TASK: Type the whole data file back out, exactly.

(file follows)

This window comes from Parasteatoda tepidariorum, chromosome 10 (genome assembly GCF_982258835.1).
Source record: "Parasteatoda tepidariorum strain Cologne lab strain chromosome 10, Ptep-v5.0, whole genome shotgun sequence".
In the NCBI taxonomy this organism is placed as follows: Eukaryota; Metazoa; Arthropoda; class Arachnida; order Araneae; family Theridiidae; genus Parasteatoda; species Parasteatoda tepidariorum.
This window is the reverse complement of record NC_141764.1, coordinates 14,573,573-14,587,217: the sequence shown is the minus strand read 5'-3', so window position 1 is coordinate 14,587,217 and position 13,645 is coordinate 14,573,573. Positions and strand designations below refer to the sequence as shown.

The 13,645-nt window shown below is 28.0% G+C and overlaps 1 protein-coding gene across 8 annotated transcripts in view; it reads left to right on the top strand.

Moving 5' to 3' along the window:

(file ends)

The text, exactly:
This window comes from Parasteatoda tepidariorum, chromosome 10 (genome assembly GCF_982258835.1).
Source record: "Parasteatoda tepidariorum strain Cologne lab strain chromosome 10, Ptep-v5.0, whole genome shotgun sequence".
In the NCBI taxonomy this organism is placed as follows: Eukaryota; Metazoa; Arthropoda; class Arachnida; order Araneae; family Theridiidae; genus Parasteatoda; species Parasteatoda tepidariorum.
This window is the reverse complement of record NC_141764.1, coordinates 14,573,573-14,587,217: the sequence shown is the minus strand read 5'-3', so window position 1 is coordinate 14,587,217 and position 13,645 is coordinate 14,573,573. Positions and strand designations below refer to the sequence as shown.

The 13,645-nt window shown below is 28.0% G+C and overlaps 1 protein-coding gene across 8 annotated transcripts in view; it reads left to right on the top strand.

Moving 5' to 3' along the window: